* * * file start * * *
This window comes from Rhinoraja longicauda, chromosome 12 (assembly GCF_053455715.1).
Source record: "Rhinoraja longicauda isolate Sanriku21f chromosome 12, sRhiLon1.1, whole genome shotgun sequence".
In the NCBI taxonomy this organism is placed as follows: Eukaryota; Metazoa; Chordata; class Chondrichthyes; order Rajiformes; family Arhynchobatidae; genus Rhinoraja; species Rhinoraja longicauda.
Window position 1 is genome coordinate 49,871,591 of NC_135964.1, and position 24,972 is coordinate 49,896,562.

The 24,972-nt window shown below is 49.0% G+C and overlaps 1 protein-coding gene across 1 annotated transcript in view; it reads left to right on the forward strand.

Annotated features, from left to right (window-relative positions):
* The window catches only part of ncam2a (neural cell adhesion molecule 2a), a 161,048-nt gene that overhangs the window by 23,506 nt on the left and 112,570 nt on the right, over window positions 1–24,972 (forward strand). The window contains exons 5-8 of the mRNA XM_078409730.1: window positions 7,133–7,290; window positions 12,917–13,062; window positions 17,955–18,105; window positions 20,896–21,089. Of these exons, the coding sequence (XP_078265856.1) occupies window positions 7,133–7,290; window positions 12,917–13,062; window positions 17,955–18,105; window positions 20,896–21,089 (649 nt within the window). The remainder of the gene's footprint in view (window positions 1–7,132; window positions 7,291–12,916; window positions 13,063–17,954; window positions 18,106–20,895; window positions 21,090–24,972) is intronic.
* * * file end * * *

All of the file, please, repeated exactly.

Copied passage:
This window comes from Rhinoraja longicauda, chromosome 12 (assembly GCF_053455715.1).
Source record: "Rhinoraja longicauda isolate Sanriku21f chromosome 12, sRhiLon1.1, whole genome shotgun sequence".
In the NCBI taxonomy this organism is placed as follows: Eukaryota; Metazoa; Chordata; class Chondrichthyes; order Rajiformes; family Arhynchobatidae; genus Rhinoraja; species Rhinoraja longicauda.
Window position 1 is genome coordinate 49,871,591 of NC_135964.1, and position 24,972 is coordinate 49,896,562.

The 24,972-nt window shown below is 49.0% G+C and overlaps 1 protein-coding gene across 1 annotated transcript in view; it reads left to right on the forward strand.

Annotated features, from left to right (window-relative positions):
* The window catches only part of ncam2a (neural cell adhesion molecule 2a), a 161,048-nt gene that overhangs the window by 23,506 nt on the left and 112,570 nt on the right, over window positions 1–24,972 (forward strand). The window contains exons 5-8 of the mRNA XM_078409730.1: window positions 7,133–7,290; window positions 12,917–13,062; window positions 17,955–18,105; window positions 20,896–21,089. Of these exons, the coding sequence (XP_078265856.1) occupies window positions 7,133–7,290; window positions 12,917–13,062; window positions 17,955–18,105; window positions 20,896–21,089 (649 nt within the window). The remainder of the gene's footprint in view (window positions 1–7,132; window positions 7,291–12,916; window positions 13,063–17,954; window positions 18,106–20,895; window positions 21,090–24,972) is intronic.